Personality questionnaires have long been used to predict performance in the workplace. The problem: Job applicants often lie on them. Or stretch the truth.
Now, psychologists from the University of Toronto have developed a personality test that can predict who will excel in certain areas, even when respondents try to fake their answers.
"Cheaters should be worried," says Jacob Hirsh, a doctoral student and lead author of the report published today in the Journal of Research in Personality.
In a series of questions, people are asked to choose between a pair of scenarios that illustrate two desirable - or undesirable - character traits. A sample question might read: "Do you have a soft heart, or can you handle a lot of information?"
By forcing respondents to decide between two characteristics, Dr. Hirsh said, employers can avoid a common loophole that appears in other tests that ask people to rank their aptitude in a particular trait, such as creativity, on a scale of 1 to 10.
Those self-reported tests are "dependent on honesty," he said. "You can be perfect at everything."
Though the questionnaires showed remarkable accuracy in the study, which asked students to judge their own academic and creative skills in an online survey, even one of the test's developers isn't sure how many businesses will be interested in utilizing them.
"It isn't precisely obvious to me that businesses want tests that work," said Jordan Peterson, a professor of psychology at the University of Toronto and co-author of the paper.
For years, Dr. Peterson has marketed various aptitude and personality tests through his company, ExamCorp.com. But on the whole, he says, most businesses seem to be interested in hiring someone quickly rather than spending the time and money to choose the best possible candidate. Others, he said, are looking to hire and then train someone.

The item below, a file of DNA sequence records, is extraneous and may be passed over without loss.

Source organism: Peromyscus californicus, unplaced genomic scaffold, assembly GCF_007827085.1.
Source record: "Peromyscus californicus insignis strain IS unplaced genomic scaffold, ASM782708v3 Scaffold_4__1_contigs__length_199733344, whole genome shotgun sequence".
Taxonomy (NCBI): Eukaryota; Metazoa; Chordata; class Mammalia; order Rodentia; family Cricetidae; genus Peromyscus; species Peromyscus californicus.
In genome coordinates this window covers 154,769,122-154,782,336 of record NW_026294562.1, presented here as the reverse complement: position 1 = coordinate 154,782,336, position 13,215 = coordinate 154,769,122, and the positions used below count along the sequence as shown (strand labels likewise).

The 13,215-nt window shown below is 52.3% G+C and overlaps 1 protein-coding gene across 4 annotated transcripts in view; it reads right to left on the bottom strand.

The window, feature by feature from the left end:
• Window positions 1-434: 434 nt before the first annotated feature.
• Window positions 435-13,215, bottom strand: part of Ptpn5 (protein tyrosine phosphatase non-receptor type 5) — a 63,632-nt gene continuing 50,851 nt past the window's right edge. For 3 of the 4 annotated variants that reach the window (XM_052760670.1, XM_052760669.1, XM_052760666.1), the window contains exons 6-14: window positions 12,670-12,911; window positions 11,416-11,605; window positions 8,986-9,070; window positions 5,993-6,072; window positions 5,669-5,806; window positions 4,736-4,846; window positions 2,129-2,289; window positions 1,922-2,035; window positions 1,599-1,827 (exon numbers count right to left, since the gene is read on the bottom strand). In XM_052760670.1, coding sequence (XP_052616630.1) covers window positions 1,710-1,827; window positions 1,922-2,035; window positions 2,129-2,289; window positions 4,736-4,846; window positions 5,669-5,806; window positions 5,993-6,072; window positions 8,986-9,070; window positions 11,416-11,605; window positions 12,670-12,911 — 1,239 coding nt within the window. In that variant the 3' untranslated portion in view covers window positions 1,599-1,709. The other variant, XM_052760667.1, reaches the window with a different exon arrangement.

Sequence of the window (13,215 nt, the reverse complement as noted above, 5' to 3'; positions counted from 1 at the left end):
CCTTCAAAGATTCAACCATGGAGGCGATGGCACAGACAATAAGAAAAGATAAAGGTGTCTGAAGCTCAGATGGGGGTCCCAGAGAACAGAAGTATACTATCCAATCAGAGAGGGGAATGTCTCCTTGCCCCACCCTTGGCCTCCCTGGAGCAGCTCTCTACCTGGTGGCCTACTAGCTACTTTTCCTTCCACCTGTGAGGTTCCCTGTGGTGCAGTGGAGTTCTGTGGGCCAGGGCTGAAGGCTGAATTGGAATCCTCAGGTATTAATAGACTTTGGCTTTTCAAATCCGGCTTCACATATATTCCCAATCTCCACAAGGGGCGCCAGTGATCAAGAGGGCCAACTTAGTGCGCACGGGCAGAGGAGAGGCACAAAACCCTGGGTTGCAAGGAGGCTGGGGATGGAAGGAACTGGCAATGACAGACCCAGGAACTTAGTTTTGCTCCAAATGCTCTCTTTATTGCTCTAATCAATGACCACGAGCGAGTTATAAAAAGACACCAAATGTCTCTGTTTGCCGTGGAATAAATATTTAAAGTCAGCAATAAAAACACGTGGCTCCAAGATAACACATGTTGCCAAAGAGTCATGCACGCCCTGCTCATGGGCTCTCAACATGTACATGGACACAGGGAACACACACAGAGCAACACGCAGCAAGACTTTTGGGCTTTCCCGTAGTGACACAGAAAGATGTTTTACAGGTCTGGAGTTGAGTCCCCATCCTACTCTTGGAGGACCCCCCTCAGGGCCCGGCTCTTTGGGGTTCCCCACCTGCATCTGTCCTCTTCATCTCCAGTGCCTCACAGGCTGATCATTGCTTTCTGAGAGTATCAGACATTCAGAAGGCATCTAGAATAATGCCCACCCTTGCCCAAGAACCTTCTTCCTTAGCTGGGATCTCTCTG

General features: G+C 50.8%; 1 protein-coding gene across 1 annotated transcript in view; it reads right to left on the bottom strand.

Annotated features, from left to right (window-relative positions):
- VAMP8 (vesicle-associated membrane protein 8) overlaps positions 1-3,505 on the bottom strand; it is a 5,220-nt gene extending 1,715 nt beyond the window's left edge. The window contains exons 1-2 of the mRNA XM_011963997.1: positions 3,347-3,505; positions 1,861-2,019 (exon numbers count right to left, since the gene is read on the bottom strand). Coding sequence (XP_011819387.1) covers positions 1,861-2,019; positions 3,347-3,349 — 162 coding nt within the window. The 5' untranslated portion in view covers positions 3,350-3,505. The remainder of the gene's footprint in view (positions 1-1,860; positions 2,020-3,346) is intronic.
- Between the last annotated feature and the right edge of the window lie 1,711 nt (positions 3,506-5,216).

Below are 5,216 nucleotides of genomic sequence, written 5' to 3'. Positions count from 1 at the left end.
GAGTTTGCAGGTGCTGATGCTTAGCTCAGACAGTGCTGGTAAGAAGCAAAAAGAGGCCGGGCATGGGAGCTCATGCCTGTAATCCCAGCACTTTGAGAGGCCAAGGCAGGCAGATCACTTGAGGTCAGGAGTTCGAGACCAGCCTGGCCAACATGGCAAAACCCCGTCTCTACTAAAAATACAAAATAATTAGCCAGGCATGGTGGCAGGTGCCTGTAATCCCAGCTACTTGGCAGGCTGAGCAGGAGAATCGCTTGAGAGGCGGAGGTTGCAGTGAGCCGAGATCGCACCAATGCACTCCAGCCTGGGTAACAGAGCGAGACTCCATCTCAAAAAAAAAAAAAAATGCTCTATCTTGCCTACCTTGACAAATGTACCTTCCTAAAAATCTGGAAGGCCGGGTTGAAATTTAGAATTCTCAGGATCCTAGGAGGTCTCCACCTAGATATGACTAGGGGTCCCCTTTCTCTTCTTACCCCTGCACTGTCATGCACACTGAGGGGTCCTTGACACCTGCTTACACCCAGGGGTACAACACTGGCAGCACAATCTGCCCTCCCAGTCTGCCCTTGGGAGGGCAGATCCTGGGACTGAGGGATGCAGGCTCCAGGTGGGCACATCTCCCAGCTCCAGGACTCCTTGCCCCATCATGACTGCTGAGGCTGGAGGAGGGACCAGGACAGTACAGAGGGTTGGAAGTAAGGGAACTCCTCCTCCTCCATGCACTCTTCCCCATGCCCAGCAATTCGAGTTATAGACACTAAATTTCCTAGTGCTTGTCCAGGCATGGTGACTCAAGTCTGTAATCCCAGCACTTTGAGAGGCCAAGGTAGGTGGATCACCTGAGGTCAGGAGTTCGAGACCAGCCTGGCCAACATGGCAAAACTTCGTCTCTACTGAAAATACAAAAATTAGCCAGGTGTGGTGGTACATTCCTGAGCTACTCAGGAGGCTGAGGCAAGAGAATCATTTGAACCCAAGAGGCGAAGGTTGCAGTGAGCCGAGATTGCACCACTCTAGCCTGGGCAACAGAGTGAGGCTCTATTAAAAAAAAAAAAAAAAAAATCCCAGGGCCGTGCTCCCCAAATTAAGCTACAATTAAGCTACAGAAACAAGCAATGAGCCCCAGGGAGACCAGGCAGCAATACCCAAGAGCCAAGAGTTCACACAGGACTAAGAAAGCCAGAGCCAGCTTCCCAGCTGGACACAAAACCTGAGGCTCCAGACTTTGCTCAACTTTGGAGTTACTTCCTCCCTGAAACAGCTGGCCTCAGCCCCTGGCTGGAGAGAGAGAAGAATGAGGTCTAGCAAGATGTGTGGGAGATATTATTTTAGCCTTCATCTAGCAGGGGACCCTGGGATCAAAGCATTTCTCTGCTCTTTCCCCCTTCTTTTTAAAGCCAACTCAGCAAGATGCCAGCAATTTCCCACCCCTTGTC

"[Human resources]people suffer from the delusion that training works," he says. "And there isn't really that much evidence that it does. Even if you're going to train, you should select people for whom training is going to be very efficient."
But some in the staffing industry say the tests are the problem.
Hassan Deeb, senior recruiter at BizNets.com, which recruits engineers, skilled workers and information technology professionals for Ontario, Alberta, and British Columbia, says he uses rigorous interviews to select candidates, and uses personality tests only when companies insist on them - which happens rarely.
"I'm not a huge fan," he said from his office in Cambridge, Ont. "I believe it can be detrimental. Because if there's some error made, it could eliminate a very good candidate."
He's skeptical that any tests can be fake-proof. But others are willing to give it a try.
After hearing about the University of Toronto study, Joe White, who is working on his second textbook about becoming licensed to be a mortgage broker in Ontario, called Dr. Peterson's company.
"This almost seems too good to be true, but it's worth a look," he said.
In Mr. White's previous career at a mortgage brokerage, he found it difficult to determine who would be honest and ethical based on interviews. He used personality tests, but didn't put much faith in them because it seemed so obvious what the correct answers should be.
Similarly, Robert Colson, of the Teplitsky Colson LLP law firm in Toronto, had been frustrated when trying to pick hardworking staff based on interviews and background checks.
"It's very difficult to interview people for things like, 'Do you have common sense?' You can ask those questions, but we all know what the answers will be," he said.
He had been reluctant to use personality tests for fear of insulting candidates he was trying to attract. Lawyers "tend to have rather large egos," he said.
But after a period of high turnover earlier this year, Mr. Colson decided something needed to change.
Since May, he has hired four people using Dr. Peterson's personality tests as part of his hiring process, as well as a test that assesses cognitive skills such as speed and accuracy.
"I'm delighted so far," he said. The candidates have been "exactly what they seemed to be."